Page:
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They say a picture is worth a thousand words. How many billions of words, then, were unspoken as the people of our country and around the world struggled to look at the photographs from Boston. I’m sure I wasn’t the only one who saw them through winced eyes. The sight of the destruction, pain, anguish and fear was almost unbearable.

Tangled among shots of fractured souls were pictures of heroes – trained and untrained – battling against time, running a race that required no special shoes, clothing or endurance training. These heroes didn’t register in advance, didn’t have a start or finish time, didn’t know what to expect and received no medals. They just showed up and did heroic work. I could only gaze at these images and utter a whispered thank you to people I will never know.

Throughout the five days that rocked Boston and the entire country, I scoured every picture I saw. I couldn’t help it. Faces of strangers, whose eyes told stories I didn’t want to hear, drew me in and made me listen. I thought it ironic that although the faces were all “new,” there was nothing new about the raw emotions dripping from the pages. We have seen them before, and I imagine we’ll see them again. What a sickening thought.

Then came the pictures of a defiant city struggling to walk directly into the storm. They did it together. With a profound sense of purpose, the citizens of Boston locked arms and rallied – for themselves, for their families, for the victims whose fragile healing is under way and for those whose healing was never to be. Images of deserted streets and businesses littered the paper; they did what was asked of them, sacrificed some freedoms and miraculously uncovered justice at the end of a torturous week.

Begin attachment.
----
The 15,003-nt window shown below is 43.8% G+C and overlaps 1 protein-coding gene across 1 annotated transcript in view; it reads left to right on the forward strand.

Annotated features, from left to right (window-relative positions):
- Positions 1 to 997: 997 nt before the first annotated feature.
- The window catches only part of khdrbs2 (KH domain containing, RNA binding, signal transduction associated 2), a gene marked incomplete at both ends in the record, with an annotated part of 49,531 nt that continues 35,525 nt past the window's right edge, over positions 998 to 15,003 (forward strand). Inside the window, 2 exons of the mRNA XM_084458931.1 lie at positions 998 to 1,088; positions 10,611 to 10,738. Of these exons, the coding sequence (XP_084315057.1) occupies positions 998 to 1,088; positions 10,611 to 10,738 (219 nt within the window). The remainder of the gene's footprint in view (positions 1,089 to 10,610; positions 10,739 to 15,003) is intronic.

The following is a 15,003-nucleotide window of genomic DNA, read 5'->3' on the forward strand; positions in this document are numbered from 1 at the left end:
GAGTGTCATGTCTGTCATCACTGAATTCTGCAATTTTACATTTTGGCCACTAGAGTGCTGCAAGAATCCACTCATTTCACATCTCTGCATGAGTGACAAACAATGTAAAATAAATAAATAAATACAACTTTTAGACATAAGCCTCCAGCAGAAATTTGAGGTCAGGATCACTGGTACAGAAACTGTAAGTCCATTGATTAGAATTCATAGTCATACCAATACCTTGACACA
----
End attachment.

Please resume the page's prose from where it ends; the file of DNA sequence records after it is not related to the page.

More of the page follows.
That Saturday, after five days of listening, watching and holding my breath, the tension seemed to release its grip. I think I even exhaled. That’s when I saw another picture, an eerie, chilling shot that stopped me in my tracks. It was of the “suspect with the white hat,” the younger brother, one of the alleged Boston Marathon bombers. Captured at last, he lay on the ground, hands behind his back, bloodied and defeated; his rail-thin body being simultaneously tended to and searched. I stared at him. How could this person, so small and insignificant, have wreaked so much havoc? This one person shut down an entire city.

That’s when it hit me. If it’s possible for one or two people to turn our world upside down with negative power, is it also possible for the opposite to be true? Of course it is, absolutely. We hear people say, “What can I do? I’m only one person.” Well, we’ve seen what one person can do in an attempt to destroy us; what could one person do to build us up?

The one-person mindset has viral qualities; it is contagious power that cannot be underestimated. Look around and look within – it’s everywhere. It’s what summons the human spirit to reignite when it appears to have been extinguished. Oh, yes, one person most definitely can be a force for good. There will always be evil, but its flame can be smothered by one person, who likely joins with another. The two become 20, the 20 become hundreds or thousands, and suddenly one person becomes a force, a community of people who value each other enough to step up, to take a stand, to make a difference. Picture that.